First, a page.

The tasks brought to our team of five IT surgeons differed in complexity. These ranged from attaching a photo from a digital camera to an email and sending it, to fixing Microsoft Licencing issues. We were very happy with the uptake and there was barely a moment we weren’t busy! By the end of the day we’d helped tens of people with their technology queries. Although the tasks may have appeared simple to us, they could make a real difference to their lives by enabling them to share memories with their families, stay connected with their friends, or even to stay safe online. The day taught me to be patient when it comes to teaching people these new skills that perhaps aren’t as obvious to them as they are to us. I became much better at breaking down my explanations into logical steps and realised that in order for learning to take place, I had to get them doing the task themselves. The Pinner Library staff asked us if we would do something like this again in the future. We unanimously agreed that we would like to be involved in a project such as this again.

Community Matters Week 2017 at Harrow Council

Our time at the library was but one of dozens of charitable events undertaken by Sopra Steria staff as part of the company-wide Community Matters Week – one week every year focused on making a positive impact for our communities and charities around the UK. Other activities included The Marathon Challenge – a charity race against Harrow staff, The Barber Shop – two charity head shaves, Wear It Pink (People In Need of Kindness) day and the highly successful Harrow Bake Off/Bake Sale. Our team raised £2,340 for charity – one half of this went to The Mayors Special Appeal – this year it’s Harrow Women’s Centre and Harrow Law Centre, with the other half going to MacMillan Cancer Research.

Lessons learned

 I found that the volunteering at Pinner Library was highly rewarding. I felt as though I had really made a difference to the confidence of several people who had been struggling with technology. All five of us predicted prior to the day that we would mostly be helping older people, and the reasons are obvious: schools and workplaces now teach a basic level of IT literacy which their generation missed out on. Most of us take these skills for granted but we are surrounded by technical devices in everyday life and it is now essential for our social circles. The government’s Digital Inclusion Strategy has an aim to get everyone who can be digitally able, online by 2020[2]. After volunteering myself, this is a topic I now feel much more strongly about, and I will play my part to make sure digital inclusion is possible within the UK.

See more information about Sopra Steria’s work with communities.

References:

[1] 21st Century Challenges, 2013. What is digital divide.

[2] Gov.uk, 2014. Government digital inclusion strategy.

[3] Hilbert, M., 2013. Technological information inequality as an incessantly moving target: The redistribution of information and communication capacities between 1986 and 2010. Journal of the Association for Information Science and Technology., I(65), p. 821–835.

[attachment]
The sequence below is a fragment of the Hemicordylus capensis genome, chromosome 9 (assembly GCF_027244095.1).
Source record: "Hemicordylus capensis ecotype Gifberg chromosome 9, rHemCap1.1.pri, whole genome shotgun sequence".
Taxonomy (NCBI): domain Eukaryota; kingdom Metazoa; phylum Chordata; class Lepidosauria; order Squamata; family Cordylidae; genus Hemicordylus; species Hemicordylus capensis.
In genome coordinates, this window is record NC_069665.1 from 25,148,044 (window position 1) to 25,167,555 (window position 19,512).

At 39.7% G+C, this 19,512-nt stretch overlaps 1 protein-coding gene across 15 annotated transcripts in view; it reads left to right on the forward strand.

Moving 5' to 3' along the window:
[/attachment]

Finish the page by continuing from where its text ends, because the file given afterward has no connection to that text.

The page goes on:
Regulation and compliance: the new certainties in life

by Miles Elliott, Director of Credit Risk

Benjamin Franklin once wrote that ‘in this world nothing can be said to be certain except death and taxes’. But in these more modern times, especially for financial services organisations – we should perhaps add ‘regulation and compliance’ to the list. In 2018, a wave of new regulation is being introduced – and one of the most far reaching is the General Data Protection Regulation (GDPR).

GDPR: are you ready…?

From 25 May 2018, organisations across Europe will have to strengthen controls associated with collecting, managing and using personal data. Resulting activity will see significant changes to IT systems as well as the way organisations engage with their customers.

There’s less than a year to go until GDPR becomes a way of life, but a survey in May 2017 suggested that only 10% of organisations have mature GDPR plans in place – with a further 40% at an intermediate phase.

That leaves half of organisations at the beginning of their compliance journey – and the clock is ticking!

GDPR: the cost of non-compliance…

Becoming fully GDPR compliant will be challenging and will require a holistic approach to data management and governance. Organisations run the risk of failing to respond to the scope of activity involved and the amount of time needed to ensure compliance. Another common issue is the lack of skills and experience to deliver such a comprehensive change to governance controls across a business. To put this into context, in 2016 alone there were 1.4 billion data breaches across the industry.

Fines for failing to comply with GDPR are expected to be highly penal as well as leading to material reputational damage.

Don’t go it alone – work with an expert in assured compliance

So what should today’s hard-pressed organisations do, especially if they don’t understand the full extent of GDPR?  The answer is to work with an organisation like Sopra Steria that’s got a track record in complex data management AND offers a ‘comprehensive’ approach to GDPR compliance. Our pragmatic ‘think, build and run’ approach empowers organisations to pick and choose the path to GDPR compliance that is right for them. As experts in Data, Analytics and Technology, we can help you quickly identify data gaps and risks, work with you to develop remediation solutions and support you moving forward with on-going compliance monitoring.